An Interview with Angus MacRae (Part 1)
Rev Angus MacRae, minister of Dingwall & Strathpeffer Free Church, Chair of the Board of Ministry, and Moderator of the 2018 General Assembly, talks to Free Church Books about his life, ministry, and the books he has enjoyed along the way. In this first part, he talks about the growth in his faith from childhood through to studying for Free Church ministry at ETS.
Let's start at the beginning: can you tell us a bit about how you became a Christian? As you did, were there any books that were particularly helpful?
I can never remember a time when I was not aware of God. I grew up with Christian influence from my grandparents and parents, and I always loved the Bible and hearing the story-line of scripture. I knew before I went to school that God was my Creator and Judge. I was aware of God’s holiness and the seriousness of sin, even the sins of a child. I knew that there were two eternal futures before me; one with God and the other separated from God forever. I did not want to be lost, but imagined that my prayers and trying to be good were the way to avoid hell and please God.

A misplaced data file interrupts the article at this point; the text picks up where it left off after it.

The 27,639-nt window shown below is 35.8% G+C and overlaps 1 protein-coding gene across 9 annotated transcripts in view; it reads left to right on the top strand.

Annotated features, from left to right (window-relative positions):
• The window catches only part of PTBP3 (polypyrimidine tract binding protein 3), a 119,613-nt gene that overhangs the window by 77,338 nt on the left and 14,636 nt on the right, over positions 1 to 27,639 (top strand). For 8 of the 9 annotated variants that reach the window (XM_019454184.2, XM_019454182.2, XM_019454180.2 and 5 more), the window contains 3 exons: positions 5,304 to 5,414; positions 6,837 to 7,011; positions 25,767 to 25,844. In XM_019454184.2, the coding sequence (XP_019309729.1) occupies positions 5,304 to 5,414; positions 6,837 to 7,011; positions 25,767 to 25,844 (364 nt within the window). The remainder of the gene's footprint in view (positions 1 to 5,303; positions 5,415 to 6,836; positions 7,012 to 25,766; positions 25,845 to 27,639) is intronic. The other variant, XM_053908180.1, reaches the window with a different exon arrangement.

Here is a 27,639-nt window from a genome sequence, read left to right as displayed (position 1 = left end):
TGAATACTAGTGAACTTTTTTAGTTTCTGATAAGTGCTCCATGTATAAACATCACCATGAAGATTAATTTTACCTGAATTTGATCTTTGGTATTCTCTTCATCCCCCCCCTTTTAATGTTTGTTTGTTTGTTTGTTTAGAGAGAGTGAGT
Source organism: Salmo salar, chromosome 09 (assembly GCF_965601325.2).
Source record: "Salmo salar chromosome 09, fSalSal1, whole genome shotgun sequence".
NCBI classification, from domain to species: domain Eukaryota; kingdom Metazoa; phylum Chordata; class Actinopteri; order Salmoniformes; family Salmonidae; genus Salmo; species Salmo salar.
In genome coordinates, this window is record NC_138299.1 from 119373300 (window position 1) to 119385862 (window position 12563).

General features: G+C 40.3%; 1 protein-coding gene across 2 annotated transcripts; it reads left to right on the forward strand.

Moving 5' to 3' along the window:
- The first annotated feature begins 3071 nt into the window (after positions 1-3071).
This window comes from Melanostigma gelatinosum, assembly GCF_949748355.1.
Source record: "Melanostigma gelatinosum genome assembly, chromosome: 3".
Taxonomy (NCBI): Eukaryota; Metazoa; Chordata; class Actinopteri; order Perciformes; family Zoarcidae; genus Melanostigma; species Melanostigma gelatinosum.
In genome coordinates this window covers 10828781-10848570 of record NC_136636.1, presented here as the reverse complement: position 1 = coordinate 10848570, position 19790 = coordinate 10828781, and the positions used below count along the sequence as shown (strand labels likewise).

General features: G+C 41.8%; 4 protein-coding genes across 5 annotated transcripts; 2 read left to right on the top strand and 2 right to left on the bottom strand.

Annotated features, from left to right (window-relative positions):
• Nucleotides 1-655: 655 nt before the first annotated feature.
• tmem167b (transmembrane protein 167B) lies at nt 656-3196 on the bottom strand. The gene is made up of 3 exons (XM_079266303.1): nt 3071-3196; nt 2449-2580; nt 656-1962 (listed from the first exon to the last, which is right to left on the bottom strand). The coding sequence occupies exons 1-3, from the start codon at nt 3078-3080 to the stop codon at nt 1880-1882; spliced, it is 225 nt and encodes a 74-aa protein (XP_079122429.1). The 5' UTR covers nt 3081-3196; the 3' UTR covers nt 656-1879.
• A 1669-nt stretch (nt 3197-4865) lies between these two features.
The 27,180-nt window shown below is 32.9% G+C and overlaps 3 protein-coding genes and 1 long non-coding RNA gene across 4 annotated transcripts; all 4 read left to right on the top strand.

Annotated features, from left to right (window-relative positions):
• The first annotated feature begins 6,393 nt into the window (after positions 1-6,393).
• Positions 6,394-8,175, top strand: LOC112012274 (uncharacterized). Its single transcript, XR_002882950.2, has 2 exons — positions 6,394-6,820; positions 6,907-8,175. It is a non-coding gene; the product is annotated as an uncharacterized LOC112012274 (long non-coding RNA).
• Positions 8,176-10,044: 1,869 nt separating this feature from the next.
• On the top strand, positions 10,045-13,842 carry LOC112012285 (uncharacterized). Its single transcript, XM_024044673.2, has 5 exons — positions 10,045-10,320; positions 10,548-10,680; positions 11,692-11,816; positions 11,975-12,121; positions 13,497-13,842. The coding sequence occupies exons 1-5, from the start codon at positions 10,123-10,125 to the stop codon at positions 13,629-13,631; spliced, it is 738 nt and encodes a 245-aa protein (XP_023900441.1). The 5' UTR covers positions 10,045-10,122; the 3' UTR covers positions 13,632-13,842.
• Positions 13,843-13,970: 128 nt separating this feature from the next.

Although I knew many Bible stories, it was not until I was about 9 or 10 years of age that the true significance of Jesus Christ dawned on me. I understood that Jesus was God’s Son, but I had no sense that Jesus had anything to do with me or my relationship with God. I imagined that I would need to fix my problem of separation from God for myself. It was a children’s book, The Lion, The Witch and the Wardrobe, one of the Narnia stories by C.S. Lewis, that opened my mind and heart to see Jesus Christ as the central figure in history. He was the one who had to become central to my life and faith. I read of the death and resurrection of Aslan, who gave up his life for a worthless and selfish coward. That wonderful and gracious lion character resembled and represented Christ.
That book turned on a light in my childish mind and showed me something of the glory of the cross. Jesus Christ had died in my place, taking my guilt upon himself, and rose again to lead me in a new life that will never end. I thank God for showing me Jesus, the one who was crucified for me not in a world of fiction but in this world of real nails, real thorns and real needs.
After that first real sense of Jesus’ reality and significance for you, how did reading the Bible and other books help to deepen and develop your faith?
God placed some wonderful people around me, including Christian teachers and Sunday School teachers in Laxdale and Stornoway. They encouraged me to study the Bible with the help of basic commentaries, and to fill my heart with the Reformed faith from the Catechisms and Confession of Faith. As I started to dig into God’s word, I believe God gave me some understanding of the flow of scripture, of the big picture, and a great love of studying and sharing that message.